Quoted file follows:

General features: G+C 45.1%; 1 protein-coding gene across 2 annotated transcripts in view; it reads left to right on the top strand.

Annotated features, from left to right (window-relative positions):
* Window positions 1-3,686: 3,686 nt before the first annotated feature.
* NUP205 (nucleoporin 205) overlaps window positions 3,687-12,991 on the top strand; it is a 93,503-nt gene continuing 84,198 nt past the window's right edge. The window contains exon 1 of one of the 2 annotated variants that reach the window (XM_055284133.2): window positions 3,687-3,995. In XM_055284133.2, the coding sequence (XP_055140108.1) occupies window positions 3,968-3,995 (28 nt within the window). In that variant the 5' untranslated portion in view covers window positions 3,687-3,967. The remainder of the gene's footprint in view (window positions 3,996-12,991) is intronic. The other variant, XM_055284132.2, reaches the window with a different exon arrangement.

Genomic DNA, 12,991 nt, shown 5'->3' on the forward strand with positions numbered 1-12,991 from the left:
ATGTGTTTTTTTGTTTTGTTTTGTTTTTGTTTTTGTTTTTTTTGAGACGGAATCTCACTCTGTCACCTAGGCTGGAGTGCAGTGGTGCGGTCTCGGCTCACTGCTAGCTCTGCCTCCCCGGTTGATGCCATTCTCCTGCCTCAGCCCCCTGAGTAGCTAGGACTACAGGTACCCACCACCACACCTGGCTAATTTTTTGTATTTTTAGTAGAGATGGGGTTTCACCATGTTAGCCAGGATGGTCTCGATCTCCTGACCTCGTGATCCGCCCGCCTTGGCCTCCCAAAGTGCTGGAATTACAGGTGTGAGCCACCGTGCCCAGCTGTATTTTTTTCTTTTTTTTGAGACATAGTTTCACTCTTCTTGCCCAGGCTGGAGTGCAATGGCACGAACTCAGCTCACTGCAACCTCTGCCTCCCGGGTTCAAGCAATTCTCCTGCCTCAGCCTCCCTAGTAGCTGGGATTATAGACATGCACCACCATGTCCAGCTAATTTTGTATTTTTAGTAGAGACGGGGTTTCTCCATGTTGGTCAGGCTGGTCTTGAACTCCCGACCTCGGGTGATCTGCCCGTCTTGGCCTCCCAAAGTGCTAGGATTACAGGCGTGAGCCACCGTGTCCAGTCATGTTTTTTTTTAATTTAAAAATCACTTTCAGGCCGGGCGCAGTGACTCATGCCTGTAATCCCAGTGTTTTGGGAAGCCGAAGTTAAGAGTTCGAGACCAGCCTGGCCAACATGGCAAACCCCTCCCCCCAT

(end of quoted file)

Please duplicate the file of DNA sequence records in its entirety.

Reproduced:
General features: G+C 45.1%; 1 protein-coding gene across 2 annotated transcripts in view; it reads left to right on the top strand.

Annotated features, from left to right (window-relative positions):
* Window positions 1-3,686: 3,686 nt before the first annotated feature.
* NUP205 (nucleoporin 205) overlaps window positions 3,687-12,991 on the top strand; it is a 93,503-nt gene continuing 84,198 nt past the window's right edge. The window contains exon 1 of one of the 2 annotated variants that reach the window (XM_055284133.2): window positions 3,687-3,995. In XM_055284133.2, the coding sequence (XP_055140108.1) occupies window positions 3,968-3,995 (28 nt within the window). In that variant the 5' untranslated portion in view covers window positions 3,687-3,967. The remainder of the gene's footprint in view (window positions 3,996-12,991) is intronic. The other variant, XM_055284132.2, reaches the window with a different exon arrangement.

Genomic DNA, 12,991 nt, shown 5'->3' on the forward strand with positions numbered 1-12,991 from the left:
ATGTGTTTTTTTGTTTTGTTTTGTTTTTGTTTTTGTTTTTTTTGAGACGGAATCTCACTCTGTCACCTAGGCTGGAGTGCAGTGGTGCGGTCTCGGCTCACTGCTAGCTCTGCCTCCCCGGTTGATGCCATTCTCCTGCCTCAGCCCCCTGAGTAGCTAGGACTACAGGTACCCACCACCACACCTGGCTAATTTTTTGTATTTTTAGTAGAGATGGGGTTTCACCATGTTAGCCAGGATGGTCTCGATCTCCTGACCTCGTGATCCGCCCGCCTTGGCCTCCCAAAGTGCTGGAATTACAGGTGTGAGCCACCGTGCCCAGCTGTATTTTTTTCTTTTTTTTGAGACATAGTTTCACTCTTCTTGCCCAGGCTGGAGTGCAATGGCACGAACTCAGCTCACTGCAACCTCTGCCTCCCGGGTTCAAGCAATTCTCCTGCCTCAGCCTCCCTAGTAGCTGGGATTATAGACATGCACCACCATGTCCAGCTAATTTTGTATTTTTAGTAGAGACGGGGTTTCTCCATGTTGGTCAGGCTGGTCTTGAACTCCCGACCTCGGGTGATCTGCCCGTCTTGGCCTCCCAAAGTGCTAGGATTACAGGCGTGAGCCACCGTGTCCAGTCATGTTTTTTTTTAATTTAAAAATCACTTTCAGGCCGGGCGCAGTGACTCATGCCTGTAATCCCAGTGTTTTGGGAAGCCGAAGTTAAGAGTTCGAGACCAGCCTGGCCAACATGGCAAACCCCTCCCCCCAT